Whenever breathless headlines shout danger and destruction for the stock market, my first reaction is to fire up R to update the perspective on the performance trend. After yesterday’s sharp correction in the S&P 500, which extends the recent downturn and leaves the index at a one-month low, it’s time again for a reality check if only to keep behavioral risk from running amuck.
There are many ways to focus on signal and minimize noise when assessing market activity, but I like to begin with the rolling one-year return. It’s far from the last word on risk and return analytics, but it’s a great place to start because it filters out a lot of the short-term noise while at the same time reflecting the lion’s share of return volatility that moves prices through time.
The first chart below shows how the S&P’s rolling one-year return stacks up relative to recent history (since 2015). The main takeaway: the current 7.7% one-year gain is middling. Although there’s a wide range of results through time, the current performance is in line with long-term performance.
Does the perspective change when we look back over the past 60 years? No. Rather, it’s more of the same. The current 7.7% increase over the trailing 252 trading days is more or less what you’d expect to see most of the time.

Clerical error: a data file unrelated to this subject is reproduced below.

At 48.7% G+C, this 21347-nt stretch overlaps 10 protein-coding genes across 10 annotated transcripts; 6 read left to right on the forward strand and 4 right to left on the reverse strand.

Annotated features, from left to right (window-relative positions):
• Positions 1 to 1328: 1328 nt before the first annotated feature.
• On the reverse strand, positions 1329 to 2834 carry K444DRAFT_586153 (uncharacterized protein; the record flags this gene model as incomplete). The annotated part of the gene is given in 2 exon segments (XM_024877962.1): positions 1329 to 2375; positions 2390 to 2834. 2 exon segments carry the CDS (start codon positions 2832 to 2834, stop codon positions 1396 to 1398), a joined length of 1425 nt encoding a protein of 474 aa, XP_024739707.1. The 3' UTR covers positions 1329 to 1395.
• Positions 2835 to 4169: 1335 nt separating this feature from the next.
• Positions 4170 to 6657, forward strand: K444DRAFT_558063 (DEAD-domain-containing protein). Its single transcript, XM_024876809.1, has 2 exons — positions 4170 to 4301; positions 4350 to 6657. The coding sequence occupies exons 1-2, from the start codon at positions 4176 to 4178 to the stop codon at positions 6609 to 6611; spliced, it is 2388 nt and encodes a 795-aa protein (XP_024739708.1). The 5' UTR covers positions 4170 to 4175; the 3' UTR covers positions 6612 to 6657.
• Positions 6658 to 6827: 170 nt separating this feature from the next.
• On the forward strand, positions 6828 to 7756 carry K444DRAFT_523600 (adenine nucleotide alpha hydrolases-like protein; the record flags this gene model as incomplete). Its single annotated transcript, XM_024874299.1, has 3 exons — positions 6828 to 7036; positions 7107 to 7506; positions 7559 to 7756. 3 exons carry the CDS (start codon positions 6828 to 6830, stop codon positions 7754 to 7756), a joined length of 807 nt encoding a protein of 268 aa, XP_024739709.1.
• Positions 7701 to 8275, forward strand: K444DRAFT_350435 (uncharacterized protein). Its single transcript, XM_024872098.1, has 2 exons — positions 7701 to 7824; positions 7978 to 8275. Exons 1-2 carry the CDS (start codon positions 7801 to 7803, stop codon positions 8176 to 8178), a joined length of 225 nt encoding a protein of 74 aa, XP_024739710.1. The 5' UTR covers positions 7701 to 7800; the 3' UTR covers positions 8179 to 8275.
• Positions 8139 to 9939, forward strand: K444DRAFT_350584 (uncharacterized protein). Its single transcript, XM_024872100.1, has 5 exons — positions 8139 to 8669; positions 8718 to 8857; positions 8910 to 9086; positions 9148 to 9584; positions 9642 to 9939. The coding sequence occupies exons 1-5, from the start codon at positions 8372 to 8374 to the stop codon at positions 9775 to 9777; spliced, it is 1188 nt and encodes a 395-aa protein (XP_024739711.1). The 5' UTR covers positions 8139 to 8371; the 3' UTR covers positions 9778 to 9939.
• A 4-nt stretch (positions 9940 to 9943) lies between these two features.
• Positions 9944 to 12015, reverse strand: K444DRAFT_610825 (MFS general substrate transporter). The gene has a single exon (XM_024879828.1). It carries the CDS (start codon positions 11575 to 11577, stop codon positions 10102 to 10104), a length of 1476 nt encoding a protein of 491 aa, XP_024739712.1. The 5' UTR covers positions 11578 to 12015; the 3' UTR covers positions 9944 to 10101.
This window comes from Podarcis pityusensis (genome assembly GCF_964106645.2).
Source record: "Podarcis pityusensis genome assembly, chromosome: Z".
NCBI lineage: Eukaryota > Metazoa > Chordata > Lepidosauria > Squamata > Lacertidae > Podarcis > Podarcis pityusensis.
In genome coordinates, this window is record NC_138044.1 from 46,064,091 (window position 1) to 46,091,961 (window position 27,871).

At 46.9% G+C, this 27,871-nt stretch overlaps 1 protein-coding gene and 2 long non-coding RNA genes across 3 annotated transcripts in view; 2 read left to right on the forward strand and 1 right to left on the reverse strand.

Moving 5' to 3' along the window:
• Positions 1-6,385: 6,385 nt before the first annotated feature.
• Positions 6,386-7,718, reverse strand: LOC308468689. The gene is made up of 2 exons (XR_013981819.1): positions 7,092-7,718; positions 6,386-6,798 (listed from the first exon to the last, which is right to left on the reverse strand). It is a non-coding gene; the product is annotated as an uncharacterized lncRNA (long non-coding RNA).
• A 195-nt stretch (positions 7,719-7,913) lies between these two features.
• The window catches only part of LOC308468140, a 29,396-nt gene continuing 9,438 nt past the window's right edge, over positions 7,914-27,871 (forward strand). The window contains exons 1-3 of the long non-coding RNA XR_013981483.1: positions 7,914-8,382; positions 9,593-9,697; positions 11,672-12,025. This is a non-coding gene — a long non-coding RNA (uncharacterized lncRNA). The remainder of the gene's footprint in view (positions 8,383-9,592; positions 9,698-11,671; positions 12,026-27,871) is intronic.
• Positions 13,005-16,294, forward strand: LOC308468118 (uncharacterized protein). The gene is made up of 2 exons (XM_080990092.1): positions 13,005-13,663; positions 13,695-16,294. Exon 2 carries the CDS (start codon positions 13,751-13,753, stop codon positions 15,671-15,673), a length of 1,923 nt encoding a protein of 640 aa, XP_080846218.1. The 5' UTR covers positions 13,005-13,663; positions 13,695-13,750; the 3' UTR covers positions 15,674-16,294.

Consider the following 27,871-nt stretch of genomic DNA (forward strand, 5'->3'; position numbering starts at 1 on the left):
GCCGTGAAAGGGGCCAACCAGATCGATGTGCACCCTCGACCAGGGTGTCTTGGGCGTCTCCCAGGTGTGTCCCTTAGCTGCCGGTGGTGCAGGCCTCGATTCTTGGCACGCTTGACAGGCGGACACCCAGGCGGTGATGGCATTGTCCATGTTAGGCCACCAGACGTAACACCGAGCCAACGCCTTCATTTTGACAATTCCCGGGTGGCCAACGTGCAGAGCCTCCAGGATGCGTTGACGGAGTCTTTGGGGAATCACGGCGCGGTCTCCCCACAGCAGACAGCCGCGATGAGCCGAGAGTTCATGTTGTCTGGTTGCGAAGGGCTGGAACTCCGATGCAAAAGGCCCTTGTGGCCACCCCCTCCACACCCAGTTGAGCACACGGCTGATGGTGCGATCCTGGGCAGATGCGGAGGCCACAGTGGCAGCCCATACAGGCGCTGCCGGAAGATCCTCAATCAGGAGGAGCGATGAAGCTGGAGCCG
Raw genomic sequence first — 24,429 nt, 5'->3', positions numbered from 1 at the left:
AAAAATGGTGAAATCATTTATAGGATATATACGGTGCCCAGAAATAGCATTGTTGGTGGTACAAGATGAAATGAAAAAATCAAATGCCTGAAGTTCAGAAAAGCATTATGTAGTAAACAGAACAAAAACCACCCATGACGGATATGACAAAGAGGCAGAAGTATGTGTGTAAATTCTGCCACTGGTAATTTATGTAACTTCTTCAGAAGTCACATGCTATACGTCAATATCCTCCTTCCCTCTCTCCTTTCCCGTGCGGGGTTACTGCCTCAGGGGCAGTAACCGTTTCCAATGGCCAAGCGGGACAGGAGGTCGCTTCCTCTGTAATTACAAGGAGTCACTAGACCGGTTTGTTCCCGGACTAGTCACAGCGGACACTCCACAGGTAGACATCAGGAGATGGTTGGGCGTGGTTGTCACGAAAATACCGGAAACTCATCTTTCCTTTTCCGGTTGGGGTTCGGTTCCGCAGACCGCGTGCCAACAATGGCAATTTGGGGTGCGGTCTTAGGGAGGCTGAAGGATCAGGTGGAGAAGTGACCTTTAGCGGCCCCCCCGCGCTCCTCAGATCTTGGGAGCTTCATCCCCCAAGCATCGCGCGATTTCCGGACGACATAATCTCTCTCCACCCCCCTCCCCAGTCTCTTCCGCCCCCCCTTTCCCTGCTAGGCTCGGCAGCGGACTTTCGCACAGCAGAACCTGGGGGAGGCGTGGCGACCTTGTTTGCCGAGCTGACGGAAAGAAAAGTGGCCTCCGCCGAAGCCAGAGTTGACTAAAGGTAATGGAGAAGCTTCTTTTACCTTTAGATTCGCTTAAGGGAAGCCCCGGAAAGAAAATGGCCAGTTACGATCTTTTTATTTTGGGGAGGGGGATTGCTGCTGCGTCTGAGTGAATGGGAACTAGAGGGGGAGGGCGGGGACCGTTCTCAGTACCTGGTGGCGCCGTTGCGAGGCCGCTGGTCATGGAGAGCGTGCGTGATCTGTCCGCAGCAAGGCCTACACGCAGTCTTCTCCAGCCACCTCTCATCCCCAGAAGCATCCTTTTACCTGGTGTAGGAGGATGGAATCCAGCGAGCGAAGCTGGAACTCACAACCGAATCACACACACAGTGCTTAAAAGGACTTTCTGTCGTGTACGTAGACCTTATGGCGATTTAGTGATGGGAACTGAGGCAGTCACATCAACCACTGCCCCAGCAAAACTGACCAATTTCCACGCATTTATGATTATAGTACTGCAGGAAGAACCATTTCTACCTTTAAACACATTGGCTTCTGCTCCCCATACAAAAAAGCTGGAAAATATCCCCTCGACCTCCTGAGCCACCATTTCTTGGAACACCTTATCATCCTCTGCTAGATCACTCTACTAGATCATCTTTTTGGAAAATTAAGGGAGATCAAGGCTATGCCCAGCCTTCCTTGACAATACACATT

Another way to visualize one-year returns is by looking at results through the prism of the distribution. As the next chart shows, the current one-year gain is radically normal for results since 1960.
For one last bit of perspective, consider rolling one-year returns from the perspective of Z-scores, which measure how far data varies from its mean. Basic statistics tells us that for a normal distribution data points will vary by 2 standard deviations from the mean 95% of the time and variation will fall within 3 standard deviations in 99.7% of the observed results. Stock returns aren’t normally distributed and so this lens is only a starting point for analysis, but it’s useful for some quick, initial perspective. With that in mind, the chart below reaffirms what we saw above: the current one-year performance is a bit of a yawn.
The key message is that there’s nothing particularly unusual about the latest one-year change in the S&P. You must forgive the usual suspects for overlooking this reality since it’s quite boring as equity market stories go. But don’t worry: far more dramatic results are coming, as the chart above remind. The only mystery is with timing.
Learn To Use R For Portfolio Analysis
Quantitative Investment Portfolio Analytics In R:
An Introduction To R For Modeling Portfolio Risk and Return
By James Picerno